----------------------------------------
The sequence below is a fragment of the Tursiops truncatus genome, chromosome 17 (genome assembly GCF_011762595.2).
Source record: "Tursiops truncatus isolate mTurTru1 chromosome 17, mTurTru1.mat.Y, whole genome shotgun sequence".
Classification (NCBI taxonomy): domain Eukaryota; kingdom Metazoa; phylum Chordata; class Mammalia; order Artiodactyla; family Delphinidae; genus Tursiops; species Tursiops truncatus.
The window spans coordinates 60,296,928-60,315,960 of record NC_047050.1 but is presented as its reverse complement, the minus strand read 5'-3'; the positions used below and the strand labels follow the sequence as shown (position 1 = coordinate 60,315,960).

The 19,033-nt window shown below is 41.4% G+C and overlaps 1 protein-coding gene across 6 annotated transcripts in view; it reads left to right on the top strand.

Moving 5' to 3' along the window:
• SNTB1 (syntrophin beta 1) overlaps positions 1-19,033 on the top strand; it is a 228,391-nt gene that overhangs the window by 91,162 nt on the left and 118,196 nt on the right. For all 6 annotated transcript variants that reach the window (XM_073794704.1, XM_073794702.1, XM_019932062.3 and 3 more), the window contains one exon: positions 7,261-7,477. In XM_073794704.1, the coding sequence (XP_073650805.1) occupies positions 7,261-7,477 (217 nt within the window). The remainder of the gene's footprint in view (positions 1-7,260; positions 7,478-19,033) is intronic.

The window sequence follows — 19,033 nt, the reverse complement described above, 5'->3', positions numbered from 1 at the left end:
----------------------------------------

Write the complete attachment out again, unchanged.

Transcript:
The sequence below is a fragment of the Tursiops truncatus genome, chromosome 17 (genome assembly GCF_011762595.2).
Source record: "Tursiops truncatus isolate mTurTru1 chromosome 17, mTurTru1.mat.Y, whole genome shotgun sequence".
Classification (NCBI taxonomy): domain Eukaryota; kingdom Metazoa; phylum Chordata; class Mammalia; order Artiodactyla; family Delphinidae; genus Tursiops; species Tursiops truncatus.
The window spans coordinates 60,296,928-60,315,960 of record NC_047050.1 but is presented as its reverse complement, the minus strand read 5'-3'; the positions used below and the strand labels follow the sequence as shown (position 1 = coordinate 60,315,960).

The 19,033-nt window shown below is 41.4% G+C and overlaps 1 protein-coding gene across 6 annotated transcripts in view; it reads left to right on the top strand.

Moving 5' to 3' along the window:
• SNTB1 (syntrophin beta 1) overlaps positions 1-19,033 on the top strand; it is a 228,391-nt gene that overhangs the window by 91,162 nt on the left and 118,196 nt on the right. For all 6 annotated transcript variants that reach the window (XM_073794704.1, XM_073794702.1, XM_019932062.3 and 3 more), the window contains one exon: positions 7,261-7,477. In XM_073794704.1, the coding sequence (XP_073650805.1) occupies positions 7,261-7,477 (217 nt within the window). The remainder of the gene's footprint in view (positions 1-7,260; positions 7,478-19,033) is intronic.

The window sequence follows — 19,033 nt, the reverse complement described above, 5'->3', positions numbered from 1 at the left end: